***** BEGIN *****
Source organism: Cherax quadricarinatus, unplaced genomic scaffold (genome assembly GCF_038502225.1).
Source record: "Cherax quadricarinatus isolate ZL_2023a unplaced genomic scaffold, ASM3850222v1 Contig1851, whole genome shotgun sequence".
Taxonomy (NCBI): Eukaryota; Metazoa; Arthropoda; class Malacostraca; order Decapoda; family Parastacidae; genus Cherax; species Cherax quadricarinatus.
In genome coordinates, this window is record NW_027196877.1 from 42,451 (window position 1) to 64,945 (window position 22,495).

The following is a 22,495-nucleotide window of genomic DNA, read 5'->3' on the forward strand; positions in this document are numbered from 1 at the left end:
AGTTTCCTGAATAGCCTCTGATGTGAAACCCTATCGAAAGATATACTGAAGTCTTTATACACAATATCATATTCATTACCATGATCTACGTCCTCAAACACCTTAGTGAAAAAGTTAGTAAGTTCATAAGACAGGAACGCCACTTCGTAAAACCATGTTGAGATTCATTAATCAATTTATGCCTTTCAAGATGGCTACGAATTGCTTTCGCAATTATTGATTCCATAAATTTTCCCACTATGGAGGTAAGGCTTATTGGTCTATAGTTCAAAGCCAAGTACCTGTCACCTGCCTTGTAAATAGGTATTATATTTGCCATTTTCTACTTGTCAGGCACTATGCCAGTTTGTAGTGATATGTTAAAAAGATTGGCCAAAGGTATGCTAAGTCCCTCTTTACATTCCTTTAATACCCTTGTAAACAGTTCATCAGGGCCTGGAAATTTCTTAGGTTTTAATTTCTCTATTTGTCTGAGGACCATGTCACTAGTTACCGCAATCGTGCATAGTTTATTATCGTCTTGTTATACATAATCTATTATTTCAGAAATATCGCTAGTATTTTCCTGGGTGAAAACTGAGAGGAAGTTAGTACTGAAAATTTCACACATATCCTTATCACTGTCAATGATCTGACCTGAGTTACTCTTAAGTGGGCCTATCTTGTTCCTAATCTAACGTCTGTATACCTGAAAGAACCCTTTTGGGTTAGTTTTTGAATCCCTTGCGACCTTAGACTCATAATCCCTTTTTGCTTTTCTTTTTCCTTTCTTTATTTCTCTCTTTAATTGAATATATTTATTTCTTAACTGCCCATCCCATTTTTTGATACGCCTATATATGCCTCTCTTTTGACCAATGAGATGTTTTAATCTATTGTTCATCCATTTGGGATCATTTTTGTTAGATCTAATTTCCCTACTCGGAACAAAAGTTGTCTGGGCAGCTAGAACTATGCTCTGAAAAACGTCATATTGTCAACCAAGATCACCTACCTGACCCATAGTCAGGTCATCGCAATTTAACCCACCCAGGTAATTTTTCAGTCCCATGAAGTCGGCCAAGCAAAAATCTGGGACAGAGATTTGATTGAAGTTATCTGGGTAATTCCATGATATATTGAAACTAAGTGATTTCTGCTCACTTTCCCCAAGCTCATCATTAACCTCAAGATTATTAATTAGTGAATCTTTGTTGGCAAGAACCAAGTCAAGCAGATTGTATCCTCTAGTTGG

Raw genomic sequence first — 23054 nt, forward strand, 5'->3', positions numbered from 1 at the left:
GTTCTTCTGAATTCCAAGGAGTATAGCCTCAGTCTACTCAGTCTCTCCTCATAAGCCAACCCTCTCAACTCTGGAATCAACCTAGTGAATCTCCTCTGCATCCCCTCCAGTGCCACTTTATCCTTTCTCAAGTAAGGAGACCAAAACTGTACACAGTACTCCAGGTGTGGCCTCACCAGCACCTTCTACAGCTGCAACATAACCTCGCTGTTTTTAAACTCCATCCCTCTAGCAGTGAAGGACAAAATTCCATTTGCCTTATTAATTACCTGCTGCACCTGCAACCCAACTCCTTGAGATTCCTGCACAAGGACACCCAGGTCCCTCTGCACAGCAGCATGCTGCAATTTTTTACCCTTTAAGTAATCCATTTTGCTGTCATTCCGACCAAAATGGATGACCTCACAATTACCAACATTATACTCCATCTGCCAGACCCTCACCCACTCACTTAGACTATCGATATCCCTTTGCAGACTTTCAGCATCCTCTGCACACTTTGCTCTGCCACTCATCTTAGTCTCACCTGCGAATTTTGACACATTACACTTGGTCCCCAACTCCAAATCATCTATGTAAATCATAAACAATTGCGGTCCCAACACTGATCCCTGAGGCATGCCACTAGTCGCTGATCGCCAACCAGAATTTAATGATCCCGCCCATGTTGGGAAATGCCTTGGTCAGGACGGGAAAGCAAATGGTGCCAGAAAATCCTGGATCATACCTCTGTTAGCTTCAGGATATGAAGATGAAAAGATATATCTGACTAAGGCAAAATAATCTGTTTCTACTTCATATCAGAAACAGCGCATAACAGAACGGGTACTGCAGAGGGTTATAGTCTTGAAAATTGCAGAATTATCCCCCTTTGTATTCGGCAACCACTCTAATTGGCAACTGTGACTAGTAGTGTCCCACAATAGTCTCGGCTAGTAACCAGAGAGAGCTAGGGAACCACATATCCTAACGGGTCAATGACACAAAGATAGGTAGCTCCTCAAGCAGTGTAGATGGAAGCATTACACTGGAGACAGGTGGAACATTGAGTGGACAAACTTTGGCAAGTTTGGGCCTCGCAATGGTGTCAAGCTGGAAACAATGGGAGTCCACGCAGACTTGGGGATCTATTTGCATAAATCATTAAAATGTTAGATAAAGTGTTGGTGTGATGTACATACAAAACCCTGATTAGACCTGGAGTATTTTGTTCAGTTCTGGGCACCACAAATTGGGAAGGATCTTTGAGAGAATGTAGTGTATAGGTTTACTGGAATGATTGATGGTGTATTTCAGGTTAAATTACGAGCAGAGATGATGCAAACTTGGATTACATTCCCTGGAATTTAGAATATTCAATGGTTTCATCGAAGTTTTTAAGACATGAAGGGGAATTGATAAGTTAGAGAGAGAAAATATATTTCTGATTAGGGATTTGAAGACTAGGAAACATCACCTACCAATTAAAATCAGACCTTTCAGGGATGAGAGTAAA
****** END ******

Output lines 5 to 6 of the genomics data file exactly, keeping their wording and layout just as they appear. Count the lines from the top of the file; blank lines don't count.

The following is a 22,495-nucleotide window of genomic DNA, read 5'->3' on the forward strand; positions in this document are numbered from 1 at the left end:
AGTTTCCTGAATAGCCTCTGATGTGAAACCCTATCGAAAGATATACTGAAGTCTTTATACACAATATCATATTCATTACCATGATCTACGTCCTCAAACACCTTAGTGAAAAAGTTAGTAAGTTCATAAGACAGGAACGCCACTTCGTAAAACCATGTTGAGATTCATTAATCAATTTATGCCTTTCAAGATGGCTACGAATTGCTTTCGCAATTATTGATTCCATAAATTTTCCCACTATGGAGGTAAGGCTTATTGGTCTATAGTTCAAAGCCAAGTACCTGTCACCTGCCTTGTAAATAGGTATTATATTTGCCATTTTCTACTTGTCAGGCACTATGCCAGTTTGTAGTGATATGTTAAAAAGATTGGCCAAAGGTATGCTAAGTCCCTCTTTACATTCCTTTAATACCCTTGTAAACAGTTCATCAGGGCCTGGAAATTTCTTAGGTTTTAATTTCTCTATTTGTCTGAGGACCATGTCACTAGTTACCGCAATCGTGCATAGTTTATTATCGTCTTGTTATACATAATCTATTATTTCAGAAATATCGCTAGTATTTTCCTGGGTGAAAACTGAGAGGAAGTTAGTACTGAAAATTTCACACATATCCTTATCACTGTCAATGATCTGACCTGAGTTACTCTTAAGTGGGCCTATCTTGTTCCTAATCTAACGTCTGTATACCTGAAAGAACCCTTTTGGGTTAGTTTTTGAATCCCTTGCGACCTTAGACTCATAATCCCTTTTTGCTTTTCTTTTTCCTTTCTTTATTTCTCTCTTTAATTGAATATATTTATTTCTTAACTGCCCATCCCATTTTTTGATACGCCTATATATGCCTCTCTTTTGACCAATGAGATGTTTTAATCTATTGTTCATCCATTTGGGATCATTTTTGTTAGATCTAATTTCCCTACTCGGAACAAAAGTTGTCTGGGCAGCTAGAACTATGCTCTGAAAAACGTCATATTGTCAACCAAGATCACCTACCTGACCCATAGTCAGGTCATCGCAATTTAACCCACCCAGGTAATTTTTCAGTCCCATGAAGTCGGCCAAGCAAAAATCTGGGACAGAGATTTGATTGAAGTTATCTGGGTAATTCCATGATATATTGAAACTAAGTGATTTCTGCTCACTTTCCCCAAGCTCATCATTAACCTCAAGATTATTAATTAGTGAATCTTTGTTGGCAAGAACCAAGTCAAGCAGATTGTATCCTCTAGTTGG